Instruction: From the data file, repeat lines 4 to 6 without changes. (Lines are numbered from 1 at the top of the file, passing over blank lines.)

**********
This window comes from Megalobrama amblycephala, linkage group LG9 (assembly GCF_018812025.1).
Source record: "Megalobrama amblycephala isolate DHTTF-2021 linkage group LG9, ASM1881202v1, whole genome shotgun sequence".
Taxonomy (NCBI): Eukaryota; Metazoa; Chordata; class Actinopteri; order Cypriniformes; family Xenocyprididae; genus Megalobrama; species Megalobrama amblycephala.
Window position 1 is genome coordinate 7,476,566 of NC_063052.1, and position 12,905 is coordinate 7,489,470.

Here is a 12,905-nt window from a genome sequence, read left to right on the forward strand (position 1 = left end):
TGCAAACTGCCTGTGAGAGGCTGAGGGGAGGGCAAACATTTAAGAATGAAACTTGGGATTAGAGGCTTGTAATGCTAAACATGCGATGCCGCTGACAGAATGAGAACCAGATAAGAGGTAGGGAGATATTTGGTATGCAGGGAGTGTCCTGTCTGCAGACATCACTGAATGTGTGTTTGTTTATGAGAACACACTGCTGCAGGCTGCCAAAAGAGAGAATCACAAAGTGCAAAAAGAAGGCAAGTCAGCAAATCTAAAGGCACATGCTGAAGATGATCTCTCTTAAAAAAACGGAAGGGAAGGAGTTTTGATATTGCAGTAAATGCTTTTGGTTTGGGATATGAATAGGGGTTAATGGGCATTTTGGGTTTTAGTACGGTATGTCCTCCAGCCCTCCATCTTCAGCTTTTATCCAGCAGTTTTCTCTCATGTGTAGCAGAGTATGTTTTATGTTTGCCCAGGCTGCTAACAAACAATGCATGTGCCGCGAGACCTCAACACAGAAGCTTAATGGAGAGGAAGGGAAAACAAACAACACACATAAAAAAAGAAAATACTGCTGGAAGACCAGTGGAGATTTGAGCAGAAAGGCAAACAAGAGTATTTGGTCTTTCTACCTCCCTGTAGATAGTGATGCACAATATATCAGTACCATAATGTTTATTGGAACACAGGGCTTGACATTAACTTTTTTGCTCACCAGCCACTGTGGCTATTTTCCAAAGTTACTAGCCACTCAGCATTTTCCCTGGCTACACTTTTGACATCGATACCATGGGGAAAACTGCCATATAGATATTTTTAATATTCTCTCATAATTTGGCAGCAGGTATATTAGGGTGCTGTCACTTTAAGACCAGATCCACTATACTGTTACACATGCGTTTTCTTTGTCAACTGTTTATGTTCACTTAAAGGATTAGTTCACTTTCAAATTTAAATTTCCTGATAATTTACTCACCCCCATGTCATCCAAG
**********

Window position 1 is genome coordinate 7,476,566 of NC_063052.1, and position 12,905 is coordinate 7,489,470.

Here is a 12,905-nt window from a genome sequence, read left to right on the forward strand (position 1 = left end):
TGCAAACTGCCTGTGAGAGGCTGAGGGGAGGGCAAACATTTAAGAATGAAACTTGGGATTAGAGGCTTGTAATGCTAAACATGCGATGCCGCTGACAGAATGAGAACCAGATAAGAGGTAGGGAGATATTTGGTATGCAGGGAGTGTCCTGTCTGCAGACATCACTGAATGTGTGTTTGTTTATGAGAACACACTGCTGCAGGCTGCCAAAAGAGAGAATCACAAAGTGCAAAAAGAAGGCAAGTCAGCAAATCTAAAGGCACATGCTGAAGATGATCTCTCTTAAAAAAACGGAAGGGAAGGAGTTTTGATATTGCAGTAAATGCTTTTGGTTTGGGATATGAATAGGGGTTAATGGGCATTTTGGGTTTTAGTACGGTATGTCCTCCAGCCCTCCATCTTCAGCTTTTATCCAGCAGTTTTCTCTCATGTGTAGCAGAGTATGTTTTATGTTTGCCCAGGCTGCTAACAAACAATGCATGTGCCGCGAGACCTCAACACAGAAGCTTAATGGAGAGGAAGGGAAAACAAACAACACACATAAAAAAAGAAAATACTGCTGGAAGACCAGTGGAGATTTGAGCAGAAAGGCAAACAAGAGTATTTGGTCTTTCTACCTCCCTGTAGATAGTGATGCACAATATATCAGTACCATAATGTTTATTGGAACACAGGGCTTGACATTAACTTTTTTGCTCACCAGCCACTGTGGCTATTTTCCAAAGTTACTAGCCACTCAGCATTTTCCCTGGCTACACTTTTGACATCGATACCATGGGGAAAACTGCCATATAGATATTTTTAATATTCTCTCATAATTTGGCAGCAGGTATATTAGGGTGCTGTCACTTTAAGACCAGATCCACTATACTGTTACACATGCGTTTTCTTTGTCAACTGTTTATGTTCACTTAAAGGATTAGTTCACTTTCAAATTTAAATTTCCTGATAATTTACTCACCCCCATGTCATCCAAG